Lawmaker: Solve Chicago’s violence with sentencing
Springfield, Ill. — The refrain is heard almost as often as the fatal gunshots: The way to reduce Chicago’s gun violence is tougher prison sentences for repeat gun offenders, keeping them off the streets and decreasing the city’s mounting death toll.
That idea, pushed by the mayor, police superintendent and others, shifts pressure from patrol officers of the city’s West and South sides to the Capitol, where legislators will consider how to balance law and order with finding alternatives to imprisoning young blacks and other minorities.
In that building, in the same Senate seat where Barack Obama launched his political career and focused on racial profiling issues, Democrat Kwame Raoul plans to propose legislation next month to impose longer sentences for defendants who previously committed a gun-related crime.
It’s a measure that has Chicago Police Superintendent Eddie Johnson’s backing, especially with the city topping 700 homicides a year after seeing 468. The state’s past attempts to strengthen such penalties have been turned down, met by opponents who worry it’d further incarceration rates in the predominantly black neighborhoods hardest hit by violence and doesn’t address the root cause of readily available illegal guns. The opponents have called for more comprehensive solutions that go beyond law enforcement.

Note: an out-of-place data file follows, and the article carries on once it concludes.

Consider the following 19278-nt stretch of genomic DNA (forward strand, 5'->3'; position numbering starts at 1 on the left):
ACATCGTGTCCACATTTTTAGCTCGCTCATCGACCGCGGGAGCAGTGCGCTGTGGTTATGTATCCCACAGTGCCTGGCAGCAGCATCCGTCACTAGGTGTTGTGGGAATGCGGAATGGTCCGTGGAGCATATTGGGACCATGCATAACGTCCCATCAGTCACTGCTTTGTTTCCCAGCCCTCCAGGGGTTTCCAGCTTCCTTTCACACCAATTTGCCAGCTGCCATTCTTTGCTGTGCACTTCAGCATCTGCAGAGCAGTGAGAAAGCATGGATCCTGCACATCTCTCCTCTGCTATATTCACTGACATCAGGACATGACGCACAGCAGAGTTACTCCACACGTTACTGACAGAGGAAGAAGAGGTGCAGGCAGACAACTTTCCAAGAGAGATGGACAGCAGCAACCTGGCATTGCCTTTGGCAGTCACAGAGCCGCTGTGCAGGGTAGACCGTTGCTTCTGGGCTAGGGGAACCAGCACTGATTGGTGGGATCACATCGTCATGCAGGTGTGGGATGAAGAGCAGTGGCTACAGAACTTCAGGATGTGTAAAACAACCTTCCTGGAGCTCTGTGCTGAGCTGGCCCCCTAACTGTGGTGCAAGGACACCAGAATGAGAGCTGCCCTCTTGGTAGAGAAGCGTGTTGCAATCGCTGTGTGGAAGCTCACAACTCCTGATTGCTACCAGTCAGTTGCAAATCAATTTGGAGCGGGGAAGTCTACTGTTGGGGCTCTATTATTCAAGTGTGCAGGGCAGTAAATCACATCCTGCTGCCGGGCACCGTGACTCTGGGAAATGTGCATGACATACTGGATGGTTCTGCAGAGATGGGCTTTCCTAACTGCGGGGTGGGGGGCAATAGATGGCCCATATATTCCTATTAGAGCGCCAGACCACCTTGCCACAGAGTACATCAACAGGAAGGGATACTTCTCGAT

Raoul and the legislative black caucus have said they don’t want to increase mandatory minimums, which have drawn criticism for putting nonviolent drug offenders behind bars for decades — something even Obama is trying to undo in his final days through commutations and other actions.
Instead, Raoul says, he’ll propose directing judges to use the higher end of the sentencing scale when someone has a prior gun-related conviction. Judges would keep their discretion in sentencing, but Raoul’s bill may require them to explain their rationale.
As is, someone with a previous felony weapons conviction faces 3 to 14 years; Raoul’s measure might have judges consider more than 10 years. Currently, someone with a 3-year sentence can be freed after serving half their term with good behavior.
The issue of repeat offenders came under scrutiny in August when 32-year-old Nykea Aldridge, cousin of NBA star Dwyane Wade, was gunned down while pushing her baby in a stroller. She wasn’t the intended target.
The men charged were two brothers who’d been released on parole — one two weeks before the shooting, the other in February. Despite a combined 26-year prison sentence for five separate felony convictions, they served only 11 between the two of them, Cook County State’s Attorney Anita Alvarez said.
“They’re not afraid of the laws, they’re not deterred by the laws,” said Alvarez.